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Schitt's Creek (2015– )
2/10
Decent Premise, Some Great Cast (Wasted), Terrible Show
12 May 2015
Warning: Spoilers
Wow, you really need to dig down deep and go all the way back to page 1 of the reviews to see the genuine ones. The over-the-top positive reviews on the other four pages are so obviously plants presumably by friends of the cast and crew hoping to get a second season. They win; I hear it's coming back.

Eugene Levy and Catherine O'Hara are largely wasted. None of the characters are particularly well-written. Why is the mayor's wife the most believable of any of the characters? And even that's thrown out the window by having her married to Chris Elliott who looks like an extra from "Deliverance." Chris Elliott is a funny guy; but having him look even worse than he did in "Something About Mary" yet married to the most normal woman in town doesn't make a lot of sense.

Even the premise is never really explained. How does Johnny Rose "own" the town? What exactly does he own? It's mentioned in the first episode, but briefly. He "bought" the town as a joke for David's birthday. What exactly did he buy?

The Mayor's son, Mutt, has the distinction of having the worst fake beard in the history of television. He looks like one of those Wooly Willy magnetic steel-shavings beard toys.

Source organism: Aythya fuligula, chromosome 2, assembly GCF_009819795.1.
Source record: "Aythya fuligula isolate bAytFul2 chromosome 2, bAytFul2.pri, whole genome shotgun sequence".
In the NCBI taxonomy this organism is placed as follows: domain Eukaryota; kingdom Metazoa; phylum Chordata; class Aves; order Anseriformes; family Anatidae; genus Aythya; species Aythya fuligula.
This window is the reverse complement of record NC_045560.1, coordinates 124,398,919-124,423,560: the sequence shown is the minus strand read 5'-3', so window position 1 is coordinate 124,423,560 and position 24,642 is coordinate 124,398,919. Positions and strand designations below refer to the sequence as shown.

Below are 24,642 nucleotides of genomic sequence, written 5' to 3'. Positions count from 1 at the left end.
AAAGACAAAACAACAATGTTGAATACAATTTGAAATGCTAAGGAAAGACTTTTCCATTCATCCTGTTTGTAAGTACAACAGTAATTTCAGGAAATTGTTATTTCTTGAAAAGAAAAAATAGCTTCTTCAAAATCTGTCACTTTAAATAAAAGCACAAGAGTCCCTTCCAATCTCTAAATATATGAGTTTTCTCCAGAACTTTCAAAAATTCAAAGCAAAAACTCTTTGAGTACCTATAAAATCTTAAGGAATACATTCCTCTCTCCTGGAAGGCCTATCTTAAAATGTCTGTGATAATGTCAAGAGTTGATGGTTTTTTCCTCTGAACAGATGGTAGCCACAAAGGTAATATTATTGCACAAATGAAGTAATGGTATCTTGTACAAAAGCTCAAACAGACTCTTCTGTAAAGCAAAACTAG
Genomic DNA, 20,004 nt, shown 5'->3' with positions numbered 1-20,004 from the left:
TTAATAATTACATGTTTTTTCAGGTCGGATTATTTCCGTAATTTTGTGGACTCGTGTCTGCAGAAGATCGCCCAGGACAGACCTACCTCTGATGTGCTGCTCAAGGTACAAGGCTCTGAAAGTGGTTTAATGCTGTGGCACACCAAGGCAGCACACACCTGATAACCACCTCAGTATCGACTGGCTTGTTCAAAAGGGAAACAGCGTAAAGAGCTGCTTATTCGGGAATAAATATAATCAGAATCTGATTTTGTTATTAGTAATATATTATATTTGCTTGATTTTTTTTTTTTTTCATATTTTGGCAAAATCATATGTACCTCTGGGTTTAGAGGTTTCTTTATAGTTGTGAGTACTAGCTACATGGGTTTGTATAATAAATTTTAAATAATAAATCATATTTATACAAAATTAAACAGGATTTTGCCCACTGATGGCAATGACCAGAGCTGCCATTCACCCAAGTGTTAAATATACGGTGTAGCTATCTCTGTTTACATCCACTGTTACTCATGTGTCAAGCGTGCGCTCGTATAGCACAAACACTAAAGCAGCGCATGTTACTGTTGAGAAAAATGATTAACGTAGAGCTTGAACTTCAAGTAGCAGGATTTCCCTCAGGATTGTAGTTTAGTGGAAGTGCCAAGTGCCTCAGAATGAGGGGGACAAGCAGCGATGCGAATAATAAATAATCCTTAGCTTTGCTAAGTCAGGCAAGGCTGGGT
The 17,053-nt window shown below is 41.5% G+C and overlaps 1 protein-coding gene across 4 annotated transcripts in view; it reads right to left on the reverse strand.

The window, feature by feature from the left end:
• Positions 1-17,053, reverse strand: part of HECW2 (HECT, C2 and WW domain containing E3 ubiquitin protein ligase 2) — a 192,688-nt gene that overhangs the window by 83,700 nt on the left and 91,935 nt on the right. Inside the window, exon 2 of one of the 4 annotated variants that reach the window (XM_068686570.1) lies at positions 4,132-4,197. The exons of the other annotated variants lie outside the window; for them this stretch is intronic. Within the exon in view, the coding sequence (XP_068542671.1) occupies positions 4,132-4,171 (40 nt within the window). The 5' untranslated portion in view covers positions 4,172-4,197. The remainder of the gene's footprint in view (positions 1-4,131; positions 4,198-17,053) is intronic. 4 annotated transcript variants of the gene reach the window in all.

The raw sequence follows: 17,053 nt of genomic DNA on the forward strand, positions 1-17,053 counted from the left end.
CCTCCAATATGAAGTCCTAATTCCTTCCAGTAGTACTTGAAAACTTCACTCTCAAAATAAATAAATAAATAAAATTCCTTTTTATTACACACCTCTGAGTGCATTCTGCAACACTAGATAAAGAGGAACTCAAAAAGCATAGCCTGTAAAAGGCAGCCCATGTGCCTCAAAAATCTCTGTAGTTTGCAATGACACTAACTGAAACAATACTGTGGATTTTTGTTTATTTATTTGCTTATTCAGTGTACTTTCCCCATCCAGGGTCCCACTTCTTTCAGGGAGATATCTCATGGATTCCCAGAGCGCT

Possible spoiler (?): David Rose was funnier when we all presumed he was just a pretentious gay guy. Throwing him together with the girl at the front desk, sexually if not romantically, again, makes no sense, even as a one-time fling.

Alexis' boyfriend Ted is another head-scratcher. It's as if the writers were afraid to commit to him as a genuinely nice (if naive) guy that Alexis was just using. But soon they trotted out silly quirks in his personality that just weren't necessary.

None of the characters seem to be written with any sense of consistency. Sadly, this extends to Catherine O'Hara's Moira as well. Some episodes she's crazy, others she's merely high-maintenance; others still she's relatively well-adjusted.

Dan Levy should have taken a page from a certain 60s fish-out-of-water sitcom and made all of the townspeople consistently wacky, and played to his father's strengths: Reacting. It would be a much funnier show to have Eugene Levy be the one voice of sanity and normalcy in town, reacting to everyone else, much like Oliver Wendell Douglas did in "Green Acres."